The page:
Crappy Carpet: 1959 Austin Healey Sprite Mk1 – SOLD!
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July 8, 2022, Update – We confirmed the seller of this “Classifind” deleted their listing, so we’re now able to call this one “SOLD!” While this one got away, please reach out either by email or call us directly if you’d like to be informed when we come across something similar.
Sometimes we come across a car that features something that makes us shake our heads and ask, “Why?” In the case of this 1959 Austin-Healey Mk1 Sprite originally listed in June 2022 on Craigslist in Lexington, Kentucky, it’s the use of beige carpeted better suited for a bedroom than a Bugeye. That faux pas aside, the seller reports their Sprite runs and drives well.
Currently offered for $12,800, Classic.com, the analytics and search engine for the collector car market, confirms the ask is slightly below the one-year rolling average of this guide’s summary for Mk1 Sprites produced between 1958 and 1961. By clicking on the green dots in the graph below, you can navigate to each comparable car sold as a way to help you evaluate the price of the car featured here:
As a second data point, the Collector Car Market Review Online Tool reveals the seller’s ask falls between this guide’s #4 “Fair” estimate of $8,450 and its #3 “Good” appraisal of $14,300.
Austin-Healey produced its entry-level Sprite sports car from 1958 to 1971. British Motor Company (“BMC”), contracting with Don Healey at that point, launched the car in late May 1958 in Monte Carlo, two days after that year’s Monaco Grand Prix. It was intended to be a low-cost model and spiritual successor to the sporting versions of the pre-war Austin Seven. While Donald Healey designed the Sprite, BMC’s MG factory at Abingdon handled production.
The Mk1 Sprite quickly became affectionately known as the “frogeye” in the UK and the “bugeye” in the US, because its headlights were prominently mounted on top of the bonnet, inboard of the front wings. The car’s designers had intended that the headlights could be retracted, with the lenses facing skyward when not in use; a similar arrangement was used many years later on the Porsche 928. However, cost-cutting by BMC led deletion of the flip-up mechanism, giving the car its most distinctive feature. This gave the car its appeal as a result of its much-loved cute appearance. The car’s distinctive frontal styling bore a strong resemblance to the defunct American 1951 Crosley Super Sport. In total, BMC produced nearly 50,000 Mk1 Sprites between 1958 and 1961.
The problem of providing a rigid structure to a small open-topped sports car was resolved by Barry Bilbie, Healey’s chassis designer, who adapted the idea provided by the Jaguar D-type, with rear suspension forces routed through the body shell’s floor pan. The Sprite’s chassis design was the world’s first volume-production sports car to use unitary construction, where the sheet metal body panels (apart from the bonnet) take many of the structural stresses. The original metal gauge (thickness of steel) of the rear structure specified by Bilbie was reduced by the Austin Design Office during the prototype build. However, during testing at MIRA (Motor Industry Research Association) distortion and deformation of the rear structure occurred and the original specification was reinstated. The two front chassis legs projecting forward from the passenger compartment mean the shell is not a full monocoque. The front sheet-metal assembly, including the hood and fenders, was a one-piece, rear-hinged unit that swung up to facilitate access to the engine compartment.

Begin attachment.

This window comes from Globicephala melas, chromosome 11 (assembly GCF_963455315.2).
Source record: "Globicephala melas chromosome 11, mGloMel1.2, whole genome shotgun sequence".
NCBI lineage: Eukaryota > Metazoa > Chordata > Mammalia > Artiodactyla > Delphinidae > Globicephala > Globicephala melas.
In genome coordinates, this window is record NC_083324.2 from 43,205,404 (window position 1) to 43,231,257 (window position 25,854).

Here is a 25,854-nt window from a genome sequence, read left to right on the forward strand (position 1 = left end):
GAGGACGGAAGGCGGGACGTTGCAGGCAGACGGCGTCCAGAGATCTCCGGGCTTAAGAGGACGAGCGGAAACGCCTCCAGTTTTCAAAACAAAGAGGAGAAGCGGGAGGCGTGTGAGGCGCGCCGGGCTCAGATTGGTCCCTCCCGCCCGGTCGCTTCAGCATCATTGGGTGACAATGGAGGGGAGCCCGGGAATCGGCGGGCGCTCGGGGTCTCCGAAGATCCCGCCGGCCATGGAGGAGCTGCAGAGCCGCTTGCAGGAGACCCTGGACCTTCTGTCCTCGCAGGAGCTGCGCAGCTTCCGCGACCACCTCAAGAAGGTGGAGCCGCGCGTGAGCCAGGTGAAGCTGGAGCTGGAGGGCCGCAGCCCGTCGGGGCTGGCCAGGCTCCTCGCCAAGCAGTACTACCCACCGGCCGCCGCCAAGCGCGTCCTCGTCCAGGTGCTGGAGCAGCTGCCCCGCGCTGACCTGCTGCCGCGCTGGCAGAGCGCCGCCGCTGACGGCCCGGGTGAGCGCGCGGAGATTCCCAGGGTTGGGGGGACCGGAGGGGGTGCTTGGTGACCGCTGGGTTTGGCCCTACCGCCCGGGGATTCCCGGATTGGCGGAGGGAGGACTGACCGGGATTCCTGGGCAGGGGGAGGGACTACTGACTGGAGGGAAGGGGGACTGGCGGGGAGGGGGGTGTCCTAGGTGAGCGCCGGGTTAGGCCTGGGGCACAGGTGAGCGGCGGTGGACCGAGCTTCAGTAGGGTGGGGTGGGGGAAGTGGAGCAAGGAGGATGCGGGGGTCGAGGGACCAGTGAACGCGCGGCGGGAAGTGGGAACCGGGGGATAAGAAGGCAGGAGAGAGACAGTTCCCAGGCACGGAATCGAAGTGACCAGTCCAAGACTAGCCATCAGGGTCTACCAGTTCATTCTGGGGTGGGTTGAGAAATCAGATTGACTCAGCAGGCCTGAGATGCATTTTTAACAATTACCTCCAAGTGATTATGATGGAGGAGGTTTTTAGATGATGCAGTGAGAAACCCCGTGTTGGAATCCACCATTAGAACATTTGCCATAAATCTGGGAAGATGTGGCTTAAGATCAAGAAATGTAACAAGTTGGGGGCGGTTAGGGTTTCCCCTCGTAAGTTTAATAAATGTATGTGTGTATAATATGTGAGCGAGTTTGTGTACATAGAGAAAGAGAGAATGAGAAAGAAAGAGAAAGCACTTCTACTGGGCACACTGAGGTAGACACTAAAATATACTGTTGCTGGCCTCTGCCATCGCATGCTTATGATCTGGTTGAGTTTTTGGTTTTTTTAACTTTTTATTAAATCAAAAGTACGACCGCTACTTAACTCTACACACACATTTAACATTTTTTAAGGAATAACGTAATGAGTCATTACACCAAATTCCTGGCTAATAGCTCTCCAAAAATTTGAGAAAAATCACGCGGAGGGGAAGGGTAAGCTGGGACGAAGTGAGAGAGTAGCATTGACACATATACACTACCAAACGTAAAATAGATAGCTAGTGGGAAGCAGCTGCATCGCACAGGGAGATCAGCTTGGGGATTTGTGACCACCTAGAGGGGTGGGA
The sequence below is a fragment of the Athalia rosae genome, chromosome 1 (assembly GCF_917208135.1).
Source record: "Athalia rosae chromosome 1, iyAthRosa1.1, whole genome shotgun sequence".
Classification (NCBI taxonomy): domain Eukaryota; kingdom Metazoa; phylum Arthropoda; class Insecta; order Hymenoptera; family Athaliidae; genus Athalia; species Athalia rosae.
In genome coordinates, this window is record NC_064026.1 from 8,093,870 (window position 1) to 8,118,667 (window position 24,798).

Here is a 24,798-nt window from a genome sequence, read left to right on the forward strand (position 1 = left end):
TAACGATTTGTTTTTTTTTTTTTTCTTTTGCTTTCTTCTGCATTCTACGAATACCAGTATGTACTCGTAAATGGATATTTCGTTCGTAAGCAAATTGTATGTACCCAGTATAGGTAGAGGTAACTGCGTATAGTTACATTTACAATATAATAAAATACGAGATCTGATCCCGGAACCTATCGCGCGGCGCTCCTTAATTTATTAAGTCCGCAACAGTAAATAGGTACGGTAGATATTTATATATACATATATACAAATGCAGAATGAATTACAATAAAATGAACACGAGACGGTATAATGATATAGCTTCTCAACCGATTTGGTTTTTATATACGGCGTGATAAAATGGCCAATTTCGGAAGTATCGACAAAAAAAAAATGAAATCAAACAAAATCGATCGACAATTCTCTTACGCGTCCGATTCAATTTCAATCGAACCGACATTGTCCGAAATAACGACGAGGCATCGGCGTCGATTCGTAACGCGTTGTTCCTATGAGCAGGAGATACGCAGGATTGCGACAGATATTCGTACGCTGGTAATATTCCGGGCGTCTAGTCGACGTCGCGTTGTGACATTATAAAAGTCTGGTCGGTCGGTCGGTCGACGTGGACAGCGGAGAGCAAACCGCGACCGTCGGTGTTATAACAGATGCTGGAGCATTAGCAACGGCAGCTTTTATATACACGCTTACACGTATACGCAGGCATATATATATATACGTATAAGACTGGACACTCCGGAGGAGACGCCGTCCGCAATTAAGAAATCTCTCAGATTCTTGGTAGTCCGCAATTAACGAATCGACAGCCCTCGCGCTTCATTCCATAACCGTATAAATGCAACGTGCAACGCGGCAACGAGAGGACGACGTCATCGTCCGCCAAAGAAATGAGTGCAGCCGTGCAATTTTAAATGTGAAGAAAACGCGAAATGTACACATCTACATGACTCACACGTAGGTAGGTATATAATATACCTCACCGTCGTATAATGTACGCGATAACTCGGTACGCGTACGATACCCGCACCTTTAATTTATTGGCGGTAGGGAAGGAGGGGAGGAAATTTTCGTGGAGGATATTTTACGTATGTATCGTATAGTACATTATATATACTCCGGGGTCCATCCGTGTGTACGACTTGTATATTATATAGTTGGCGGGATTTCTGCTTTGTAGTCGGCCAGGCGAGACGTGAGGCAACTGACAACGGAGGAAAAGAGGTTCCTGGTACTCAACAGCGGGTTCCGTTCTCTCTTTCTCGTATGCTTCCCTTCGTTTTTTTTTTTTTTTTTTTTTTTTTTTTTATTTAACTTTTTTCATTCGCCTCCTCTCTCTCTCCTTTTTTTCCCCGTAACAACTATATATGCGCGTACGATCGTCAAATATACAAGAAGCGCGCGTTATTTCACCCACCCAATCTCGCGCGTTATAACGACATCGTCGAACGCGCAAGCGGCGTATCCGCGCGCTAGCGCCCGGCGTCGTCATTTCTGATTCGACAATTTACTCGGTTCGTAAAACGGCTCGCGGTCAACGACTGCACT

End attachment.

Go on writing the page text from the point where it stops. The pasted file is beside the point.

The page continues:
Healey sourced the 43 brake horsepower, 948 cc overhead valve engine from the Austin A35 and Morris Minor 1000 models and upgraded with twin 11⁄8 inch SU carburetors. The rack and pinion steering was derived from the Morris Minor 1000 and the front suspension from the Austin A35. The front suspension was a coil spring and wishbone arrangement, with the arm of the Armstrong lever shock absorber serving as the top suspension link. The rear axle was both located and sprung by quarter-elliptic leaf springs, again with lever-arm shock absorbers and top links. The wheels were 13″ fitted with either 520X13 cross-ply tires or upgraded with 145HR13 Pirelli Cinturato radial units. There were no exterior door handles; the driver and passenger were required to reach inside to open the door. There was also no boot lid, owing to the need to retain as much structural integrity as possible, and access to the spare wheel and luggage compartment was achieved by tilting the seat-backs forward and reaching under the rear deck, which resulted in a large space available to store soft baggage.
The Jay Leno’s Garage YouTube Channel just posted this video of Jay’s latest collection edition: an unrestored Bugeye Spite:
Moss Motors, a major restoration supplier for British sports such as this 1959 Austin-Healey Spite Mk1, makes a reproduction-quality carpet and underlayment kit. That would be the first thing we would install once this car arrives in our garage.
Here’s the seller’s description:
1959 AUSTIN-HEALEY SPRITE
GREAT CONDITION – ONLY 50,567 MILES
RUNS – DRIVES GREAT
ASKING $12,800 / OBO
SERIOUS INQUIRIES ONLY
Keep or toss: What would you do with the carpet in this 1959 Bugeye Sprite? Please comment below and let us know!
Cute little Bugeye. These are great little cars, and I wouldn’t be put off by the color of the carpet. It’s what is under the carpet that’s important. I have owned a couple 59 Bugeyes, and you would really need to inspect it under the carpet and under the seats for rust, as it can be a big structural issue with the frame rails and spring perches, not to mention the floors. Surprised, also, there are no under hood photos.